Cincinnati Zoo & Wildlife Safari Team Up to Ensure Survival of the Most Genetically-Valuable Cheetah Cub in North America

08/25/2016 02:40 pm ET Updated Dec 06, 2017

Cheetah mom at Cincinnati Zoo's breeding facility adopts cub

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Six-year-old cheetah, Kathleen, has adopted the most genetically-valuable cheetah cub in the North American zoo population, born at Wildlife Safari in Oregon on May 15, and is raising her alongside the four cubs she gave birth to on May 10 at the Cincinnati Zoo & Botanical Garden's off-site cheetah breeding facility.

When the only litter mate of the cub born at Wildlife Safari died shortly after birth, staff at the Oregon breeding facility, knowing that cheetah moms do not raise single cubs, had to make a quick decision. The lone cub would have to be raised by hand or cross-fostered (a term used to describe the transfer of an animal from one dam to another). Because of the animal's unique genetic value, cross-fostering was the best option.

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It was important to try to keep this cub in the breeding population" said Christina Gorsuch, Curator of Mammals at the Cincinnati Zoo. "Cheetahs raised by humans generally become ambassadors for their species, an important contribution, but do not breed. The best chance for future breeding success was to put the cub with another mom and litter mates."

Between the nine facilities in the cheetah Breeding Center Coalition (BCC), due dates frequently coincide. So, if there are single births, or litter mates die, there is usually a good chance that another facility will already have a litter or be expecting one. Cross-fostering should occur within two weeks of birth, so Kathleen was the perfect surrogate mom candidate for Sara Roy, the name given to the cub from Oregon.

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The situation was ideal, but there was no guarantee that Kathleen would accept the cub. "Several things can go wrong when trying to introduce a cub to a litter. Cheetah moms can be very nervous," said Tom Tenhundfeld, head keeper at the breeding facility. "She might ignore the cub or remove it from the litter. She could move the whole litter. She could injure or kill the cub or not allow it to nurse."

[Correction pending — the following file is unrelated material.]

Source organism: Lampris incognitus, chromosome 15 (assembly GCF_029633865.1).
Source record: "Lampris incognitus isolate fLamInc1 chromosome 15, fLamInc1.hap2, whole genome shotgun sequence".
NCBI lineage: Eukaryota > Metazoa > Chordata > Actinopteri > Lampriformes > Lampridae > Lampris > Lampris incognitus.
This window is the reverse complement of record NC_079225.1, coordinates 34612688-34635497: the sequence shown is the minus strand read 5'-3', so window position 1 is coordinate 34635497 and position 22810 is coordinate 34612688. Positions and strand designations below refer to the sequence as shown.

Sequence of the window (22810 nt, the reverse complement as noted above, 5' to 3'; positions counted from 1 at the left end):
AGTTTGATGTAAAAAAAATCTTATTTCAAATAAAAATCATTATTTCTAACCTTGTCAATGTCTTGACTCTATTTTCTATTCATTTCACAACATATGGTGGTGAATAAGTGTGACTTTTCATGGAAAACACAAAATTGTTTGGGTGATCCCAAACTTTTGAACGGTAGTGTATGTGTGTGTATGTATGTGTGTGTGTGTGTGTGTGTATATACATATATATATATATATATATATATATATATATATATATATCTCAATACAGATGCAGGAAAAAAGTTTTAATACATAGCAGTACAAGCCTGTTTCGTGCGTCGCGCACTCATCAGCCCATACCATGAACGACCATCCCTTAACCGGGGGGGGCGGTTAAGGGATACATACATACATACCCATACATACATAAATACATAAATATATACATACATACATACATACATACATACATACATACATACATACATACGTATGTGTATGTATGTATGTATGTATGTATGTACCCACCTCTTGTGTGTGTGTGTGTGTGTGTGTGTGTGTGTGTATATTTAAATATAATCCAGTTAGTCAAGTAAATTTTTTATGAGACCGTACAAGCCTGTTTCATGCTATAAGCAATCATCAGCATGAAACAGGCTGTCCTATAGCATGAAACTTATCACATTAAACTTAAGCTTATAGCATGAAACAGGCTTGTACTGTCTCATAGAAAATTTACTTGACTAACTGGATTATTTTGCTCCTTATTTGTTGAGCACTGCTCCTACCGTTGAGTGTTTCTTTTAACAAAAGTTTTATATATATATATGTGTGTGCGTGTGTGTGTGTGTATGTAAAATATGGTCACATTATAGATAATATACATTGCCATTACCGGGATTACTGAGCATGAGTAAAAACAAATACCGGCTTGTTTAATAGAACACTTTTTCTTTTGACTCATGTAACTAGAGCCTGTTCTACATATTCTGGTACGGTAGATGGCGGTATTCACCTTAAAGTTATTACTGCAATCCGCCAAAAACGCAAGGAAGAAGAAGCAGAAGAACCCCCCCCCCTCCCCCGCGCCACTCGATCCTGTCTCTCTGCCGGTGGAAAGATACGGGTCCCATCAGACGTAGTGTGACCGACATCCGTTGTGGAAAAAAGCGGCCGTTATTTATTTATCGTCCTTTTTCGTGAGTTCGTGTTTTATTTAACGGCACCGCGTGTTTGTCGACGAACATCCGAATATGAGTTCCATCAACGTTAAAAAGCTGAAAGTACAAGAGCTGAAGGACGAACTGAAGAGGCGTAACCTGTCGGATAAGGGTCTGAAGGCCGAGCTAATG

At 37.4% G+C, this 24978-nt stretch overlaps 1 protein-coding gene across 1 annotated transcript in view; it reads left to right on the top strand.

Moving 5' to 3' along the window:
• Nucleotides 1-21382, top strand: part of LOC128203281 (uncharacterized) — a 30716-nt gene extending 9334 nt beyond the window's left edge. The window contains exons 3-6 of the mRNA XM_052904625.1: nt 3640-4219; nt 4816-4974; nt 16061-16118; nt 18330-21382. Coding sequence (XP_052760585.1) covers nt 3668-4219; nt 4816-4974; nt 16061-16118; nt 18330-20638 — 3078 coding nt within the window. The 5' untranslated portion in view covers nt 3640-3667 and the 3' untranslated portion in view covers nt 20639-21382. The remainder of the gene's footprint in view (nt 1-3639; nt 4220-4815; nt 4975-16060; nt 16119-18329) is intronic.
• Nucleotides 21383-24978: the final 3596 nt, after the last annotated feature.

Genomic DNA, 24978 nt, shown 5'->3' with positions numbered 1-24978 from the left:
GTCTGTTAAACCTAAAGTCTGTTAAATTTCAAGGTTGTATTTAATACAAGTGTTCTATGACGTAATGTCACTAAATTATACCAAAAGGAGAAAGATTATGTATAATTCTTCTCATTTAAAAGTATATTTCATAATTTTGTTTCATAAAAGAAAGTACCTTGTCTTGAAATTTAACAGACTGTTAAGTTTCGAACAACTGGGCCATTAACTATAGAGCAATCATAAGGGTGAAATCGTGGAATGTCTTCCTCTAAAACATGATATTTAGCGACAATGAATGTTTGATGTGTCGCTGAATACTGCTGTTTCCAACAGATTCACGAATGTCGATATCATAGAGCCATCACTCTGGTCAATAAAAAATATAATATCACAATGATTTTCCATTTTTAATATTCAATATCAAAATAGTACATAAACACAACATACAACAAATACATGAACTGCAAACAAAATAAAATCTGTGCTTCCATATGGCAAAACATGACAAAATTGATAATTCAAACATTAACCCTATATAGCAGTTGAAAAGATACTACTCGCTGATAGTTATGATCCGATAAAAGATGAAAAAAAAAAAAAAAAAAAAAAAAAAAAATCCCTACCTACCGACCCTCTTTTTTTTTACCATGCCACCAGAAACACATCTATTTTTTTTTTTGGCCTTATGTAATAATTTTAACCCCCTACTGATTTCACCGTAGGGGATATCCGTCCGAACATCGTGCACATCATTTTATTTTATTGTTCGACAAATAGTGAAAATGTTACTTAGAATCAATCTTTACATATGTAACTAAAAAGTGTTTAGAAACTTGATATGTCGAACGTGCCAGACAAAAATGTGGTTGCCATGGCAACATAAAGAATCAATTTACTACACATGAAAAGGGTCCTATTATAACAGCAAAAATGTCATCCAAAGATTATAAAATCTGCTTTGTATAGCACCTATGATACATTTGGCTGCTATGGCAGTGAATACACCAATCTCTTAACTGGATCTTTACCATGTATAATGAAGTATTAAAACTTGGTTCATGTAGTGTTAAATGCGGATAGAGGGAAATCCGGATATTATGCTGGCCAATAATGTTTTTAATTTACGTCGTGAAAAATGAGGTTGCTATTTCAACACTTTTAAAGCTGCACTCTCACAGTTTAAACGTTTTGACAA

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Fortunately, none of those things happened to Sara Roy. The ten-day-old cub arrived at Cincinnati Zoo's breeding facility on May 20 and was placed with the other cubs while Tenhundfeld distracted Kathleen with food. "Before leaving her in the nest box, Christina rubbed bedding and the original cubs on her to transfer the scent. I let mom back outside as if nothing had just occurred. She patrolled around the nest enclosure for several minutes then went in to shelter, looked and sniffed around and lay down to allow the cubs to nurse. The cub went right towards belly and did some nursing as if she'd been there all along, mom didn't mind and didn't seem to notice she had an extra mouth to feed! It was awesome," said Tenhundfeld.

Physical exams earlier this week confirmed that all five cubs are in good health. They are boisterous, energetic and starting to eat meat. "You can't tell them apart by looking at them at this point, but each has had a transponder chip, about the size of a grain of rice, implanted for ID purposes," said Gorsuch.

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Earlier this year, a male cub from Wildlife Safari came to the Cincinnati Zoo under similar circumstances. At that time there were no nursing moms at the Zoo's breeding facility, but there was a litter of cubs being hand raised in the Zoo's nursery. The BCC determined that this was the best place for Donni, the name his Cincinnati keepers gave him, and he is now thriving as a Cat Ambassador Program rookie.

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Donni with puppy companion Moose at the Cincinnati Zoo.

Since 1990 the Cincinnati Zoo's Angel Fund, named after our first cheetah ambassador, "Angel," has directly supported cheetah conservation in Africa. From South Africa and Namibia in the south, up through Kenya and Tanzania in East Africa, The Angel Fund has contributed more than $1 million in support for cheetahs in the wild.

Cheetahs are endangered, and their population worldwide has shrunk from about 100,000 in 1900 to an estimated 9,000 to 12,000 cheetahs today.

The Cincinnati Zoo is one of nine institutions accredited by the Association of Zoos and Aquariums (AZA) that participate in the BCC. Working closely with the AZA's Cheetah Species Survival Plan (SSP), the BCC's goal is to create a sustainable cheetah population that will prevent extinction of the world's fastest land animal.